Converting Leftover “Fluff” From Developed Country Material Recovery Facilities (MRFs) Into Energy
THE PROBLEM WE CAN SOLVE
Material Recovery Facilities (MRF’s) in Developed Countries play an important role in a community’s total waste management system, serving as the link between a community’s solid waste recycling collection program, the cost of waste collection, recycling and disposal, and what % of waste goes eventually to a community’s landfill.
MRFs include Municipal Solid Waste Transfer Stations, C&D transfer stations, single stream MRFs and traditional recycling centers.
Essentially and with a great deal of simplicity, here’s how it works: These MRFs receive waste, sort out the recyclable materials (scrap metal, plastics, etc) and send the leftovers to landfill. The leftover material is non-recyclable residual material and, within the industry it also is called “fluff.” After all is said and down, even with incredibly aggressive sorting recycling efforts by the transfer station owners, there is a lot of “FLUFF” –anywhere from 10% to 30%.
“Fluff” in most cases is a cost as it is sent to landfill, i.e. the MRF has to pay to transport the material by truck as well as landfill tipping fees. The MRF makes a profit by its waste collection efforts of picking up the recyclables, which is paid by the municipality, sorting out the recyclables that can be profitably recycled (i.e. buyers pay per ton) less the cost of the remaining “fluff” sent to landfill.
As a FYI, while in the landfill, the biodegradable components of the “fluff” municipal solid waste (e.g. paper and food wastes) decomposes and emits methane – a greenhouse gas 23 times more potent than carbon dioxide. Other components (e.g. leachate) can also cause significant pollution in air and ground water.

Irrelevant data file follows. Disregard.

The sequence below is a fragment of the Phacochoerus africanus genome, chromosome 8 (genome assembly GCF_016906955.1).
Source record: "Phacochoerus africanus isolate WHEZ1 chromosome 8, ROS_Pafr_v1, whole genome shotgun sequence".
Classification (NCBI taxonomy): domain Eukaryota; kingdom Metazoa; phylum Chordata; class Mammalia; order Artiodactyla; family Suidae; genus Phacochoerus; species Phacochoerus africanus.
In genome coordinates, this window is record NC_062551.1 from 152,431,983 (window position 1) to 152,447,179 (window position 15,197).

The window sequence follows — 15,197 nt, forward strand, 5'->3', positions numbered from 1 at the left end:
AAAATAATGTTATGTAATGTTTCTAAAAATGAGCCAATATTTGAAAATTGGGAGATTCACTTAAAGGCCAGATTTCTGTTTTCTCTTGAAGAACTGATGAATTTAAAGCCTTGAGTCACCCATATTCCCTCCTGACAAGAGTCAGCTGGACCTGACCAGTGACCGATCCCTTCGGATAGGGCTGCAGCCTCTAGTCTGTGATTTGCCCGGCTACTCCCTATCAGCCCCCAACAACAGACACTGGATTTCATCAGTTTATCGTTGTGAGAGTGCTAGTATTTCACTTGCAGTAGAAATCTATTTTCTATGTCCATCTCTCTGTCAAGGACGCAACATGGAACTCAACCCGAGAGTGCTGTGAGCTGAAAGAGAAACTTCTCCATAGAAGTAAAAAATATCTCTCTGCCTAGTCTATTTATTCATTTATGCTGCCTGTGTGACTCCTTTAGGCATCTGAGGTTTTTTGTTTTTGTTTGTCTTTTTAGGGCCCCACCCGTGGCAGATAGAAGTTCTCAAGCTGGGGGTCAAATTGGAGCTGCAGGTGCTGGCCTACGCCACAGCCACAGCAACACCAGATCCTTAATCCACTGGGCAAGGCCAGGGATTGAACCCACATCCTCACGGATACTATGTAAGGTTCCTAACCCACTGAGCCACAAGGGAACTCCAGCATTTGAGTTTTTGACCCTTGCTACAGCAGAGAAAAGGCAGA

A MRF would purchase one of our units if it saves more money by using the combustor on-site, rather than taking the “fluff” to landfill where it has to pay the landfill operator. In other words, the bottom line for a MRF is as follows: the ROI gained from the savings generated by disposing the “fluff” on site versus the costs of taking fluff to landfill (transportation, employee time/effort and tipping fees).
A typical MRF has far more “fluff” it brings to landfill than the capacity of one of our machines, which is about 7000 tons/year. Let’s assume the all-in cost is $50/ton to transport the “fluff” to landfill and paying the tipping fee. That’s a savings of $350,000 per unit per year. Our combustor, by itself, would offer a solid ROI, if leased over 5 years, and acceptable payback period within 4 years, if not. Therefore, we expect a MRF to buy one unit, operate it for a year to understand its operating throughput and employee costs, and potentially order more units based on the amount of recyclables collected by the MRF.
By connecting the ORC power generation system, we should be able to drive the energy produced right back, “off grid” into powering the MRF—which will save money, too. Rather than send the electricity into the power grid at “wholesale” price, the MRF can avoid paying “retail” for the power generated. The ROI profit potential for using this power, however, is not as meaningful due to the low costs of oil, currently, and the relatively high cost of the ORC system that a company would have to purchase from an external 3rd party.
Last, it should also be noted that with our system in place at the MRF site and in periods of very low recycling prices, the MRF also has the option of disposing of this recyclable material to produce energy via our unit, rather than take a loss when selling it in the recycling marketplace.
Potential Use Cases
We wrote brief writeups for each of these use cases to illustrate the different ways our unit can be deployed, especially due to its mobility.
Our strategic plan is to focus on just one or two areas, initially, based on market receptivity, ROI, and overall socio-economic benefits derived from simultaneously destroying waste and producing energy.
These 3 solutions showcase the larger global impact of our WTE combustor: For refugee camps, for destroying plastic, and as an alternative to landfill, especially in developing countries.